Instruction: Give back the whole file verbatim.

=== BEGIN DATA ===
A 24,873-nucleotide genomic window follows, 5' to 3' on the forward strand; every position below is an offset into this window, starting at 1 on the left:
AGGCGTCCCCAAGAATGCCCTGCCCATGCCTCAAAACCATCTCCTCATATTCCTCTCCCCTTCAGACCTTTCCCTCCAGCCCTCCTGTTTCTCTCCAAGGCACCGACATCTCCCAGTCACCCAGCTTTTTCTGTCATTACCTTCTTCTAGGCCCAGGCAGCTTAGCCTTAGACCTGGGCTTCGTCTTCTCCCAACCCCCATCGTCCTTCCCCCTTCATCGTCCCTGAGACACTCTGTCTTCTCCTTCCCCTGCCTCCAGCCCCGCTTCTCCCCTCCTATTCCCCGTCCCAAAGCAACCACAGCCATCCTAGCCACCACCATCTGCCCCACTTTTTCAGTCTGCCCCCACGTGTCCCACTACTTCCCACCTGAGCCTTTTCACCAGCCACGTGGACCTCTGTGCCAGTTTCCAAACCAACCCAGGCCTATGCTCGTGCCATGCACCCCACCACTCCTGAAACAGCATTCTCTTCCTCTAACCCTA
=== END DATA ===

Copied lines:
A 24,873-nucleotide genomic window follows, 5' to 3' on the forward strand; every position below is an offset into this window, starting at 1 on the left:
AGGCGTCCCCAAGAATGCCCTGCCCATGCCTCAAAACCATCTCCTCATATTCCTCTCCCCTTCAGACCTTTCCCTCCAGCCCTCCTGTTTCTCTCCAAGGCACCGACATCTCCCAGTCACCCAGCTTTTTCTGTCATTACCTTCTTCTAGGCCCAGGCAGCTTAGCCTTAGACCTGGGCTTCGTCTTCTCCCAACCCCCATCGTCCTTCCCCCTTCATCGTCCCTGAGACACTCTGTCTTCTCCTTCCCCTGCCTCCAGCCCCGCTTCTCCCCTCCTATTCCCCGTCCCAAAGCAACCACAGCCATCCTAGCCACCACCATCTGCCCCACTTTTTCAGTCTGCCCCCACGTGTCCCACTACTTCCCACCTGAGCCTTTTCACCAGCCACGTGGACCTCTGTGCCAGTTTCCAAACCAACCCAGGCCTATGCTCGTGCCATGCACCCCACCACTCCTGAAACAGCATTCTCTTCCTCTAACCCTA